For Kansas academics, of course, the policy ensures that their production of knowledge, and the4 exercise of academic freedom, including discussion of the shape and character of the university, are now effectively off limits. It is off limits because the policy effectively imposes an ex post vindication regime, one in which the rights of faculty, when tested, can be affirmed only after an administrative-judicial process. Kansas, then, quashes rights by its choice of the form of its affirmation!
But more importantly it requires both a recognition that the ideals (and realities) of shared governance are not hard wired into law. Law does little to protect faculty engagement in shared governance. What little protection there is is obtained at high cost—litigation after retaliation and subjection to after the fact second guessing by courts required to contort First Amendment distinctions onto an employment relationship that is distinct but not unique.98 Universities committed to shared governance, then, are required to prove it; and the proof is in the contractual provisions they are willing to subject themselves to protect activities that advance shared governance by contract and tenured faculty. While some courts have refused to recognize the binding effect of handbooks [Stanton v. Tulane University, 777 So.2d 1242 (La.App. 2001); Raines v. Haverford College, 849 F.Supp. 1009 (E.D.Pa. 1994)], many courts have held that written employee handbooks, bylaws and similar documents could be enforced as contract [Woolley v. Hoffmann-La Roche, Inc., 491 A.2d 1257, mod. 499 A.2d 515 (N.J., 1985); Collins v. Colorado Mountain College, 56 P.3d 1132 (Ct.App.Colo. 2002)]. The protection of shared governance starts with protection from retaliation; and protection from retaliation for acts of shared governance necessarily starts with the university’s contractual commitment specified in its handbook and human sources policies, and made binding on all parties. That is the lesson that the state of U.S. law teaches. (Between Faculty, Administration, Board, State, and Students: On the Relevance of a Faculty Senate in the Modern U.S. University, supra, at pp. 24).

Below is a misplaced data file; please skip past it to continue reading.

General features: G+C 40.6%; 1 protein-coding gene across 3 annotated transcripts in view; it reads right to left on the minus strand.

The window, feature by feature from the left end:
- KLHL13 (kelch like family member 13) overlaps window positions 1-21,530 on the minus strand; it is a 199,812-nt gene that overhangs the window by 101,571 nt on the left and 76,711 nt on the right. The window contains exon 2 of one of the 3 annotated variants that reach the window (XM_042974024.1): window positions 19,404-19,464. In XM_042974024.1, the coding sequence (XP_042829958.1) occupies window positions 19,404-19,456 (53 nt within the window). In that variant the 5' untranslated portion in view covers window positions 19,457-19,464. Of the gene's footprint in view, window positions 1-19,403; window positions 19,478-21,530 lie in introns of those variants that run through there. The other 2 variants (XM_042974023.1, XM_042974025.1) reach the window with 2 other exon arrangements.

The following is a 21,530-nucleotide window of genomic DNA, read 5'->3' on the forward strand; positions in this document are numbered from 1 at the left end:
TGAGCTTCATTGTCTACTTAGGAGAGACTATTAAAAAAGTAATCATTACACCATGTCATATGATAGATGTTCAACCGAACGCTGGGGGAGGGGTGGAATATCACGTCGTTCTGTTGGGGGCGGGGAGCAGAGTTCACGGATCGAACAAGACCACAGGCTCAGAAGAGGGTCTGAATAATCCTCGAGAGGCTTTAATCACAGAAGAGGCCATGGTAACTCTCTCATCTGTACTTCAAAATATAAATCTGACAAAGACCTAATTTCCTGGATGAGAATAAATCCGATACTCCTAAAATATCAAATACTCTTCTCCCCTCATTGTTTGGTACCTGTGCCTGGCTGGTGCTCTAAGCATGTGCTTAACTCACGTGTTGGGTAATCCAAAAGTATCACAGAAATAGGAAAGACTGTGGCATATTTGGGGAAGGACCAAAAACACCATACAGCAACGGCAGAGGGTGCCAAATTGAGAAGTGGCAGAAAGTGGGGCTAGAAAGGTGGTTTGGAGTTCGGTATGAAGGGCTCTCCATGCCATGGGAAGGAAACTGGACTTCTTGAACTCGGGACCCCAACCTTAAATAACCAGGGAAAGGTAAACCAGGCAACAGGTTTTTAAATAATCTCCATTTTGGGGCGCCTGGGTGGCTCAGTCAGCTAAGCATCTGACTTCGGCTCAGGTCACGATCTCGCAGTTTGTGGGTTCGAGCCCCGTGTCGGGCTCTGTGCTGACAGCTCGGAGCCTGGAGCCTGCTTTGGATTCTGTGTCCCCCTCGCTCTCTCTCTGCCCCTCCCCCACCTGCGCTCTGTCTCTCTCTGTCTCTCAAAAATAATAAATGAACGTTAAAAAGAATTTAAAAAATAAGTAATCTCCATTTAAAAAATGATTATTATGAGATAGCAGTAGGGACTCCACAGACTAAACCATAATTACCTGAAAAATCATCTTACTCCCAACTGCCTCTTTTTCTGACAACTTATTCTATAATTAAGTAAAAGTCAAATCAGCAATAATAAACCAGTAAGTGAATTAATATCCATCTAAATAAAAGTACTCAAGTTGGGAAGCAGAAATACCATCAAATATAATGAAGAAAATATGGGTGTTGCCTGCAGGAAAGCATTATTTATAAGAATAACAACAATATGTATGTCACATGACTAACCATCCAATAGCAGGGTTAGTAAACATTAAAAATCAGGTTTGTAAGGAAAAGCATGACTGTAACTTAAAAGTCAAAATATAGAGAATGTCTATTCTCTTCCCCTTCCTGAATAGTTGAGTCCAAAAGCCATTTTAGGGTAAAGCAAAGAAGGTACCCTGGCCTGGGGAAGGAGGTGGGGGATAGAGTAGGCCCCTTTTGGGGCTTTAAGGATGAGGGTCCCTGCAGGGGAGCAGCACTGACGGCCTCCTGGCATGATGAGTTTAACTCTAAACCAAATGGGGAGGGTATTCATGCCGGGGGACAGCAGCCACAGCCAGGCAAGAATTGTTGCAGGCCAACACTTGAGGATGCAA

And indeed, much of the reaction to this new policy has noted both its deficiencies as policy and as administrative regulation. (Noted in Jason Jaschik, Fireable Tweets, Inside Higher Education, Dec. 19, 2013); see also Barbara Shelly, Social media policy from Kansas Board of Regents threatens free speech, The Kansas City Star Dec. 26, 2013 (Opinion)("The repressive policy is an overreaction to an overreaction.")). These also acknowledge the limits of grounding academic freedom on the First Amendment. The administrators of Kansas universities suggested that they would try to work around this policy.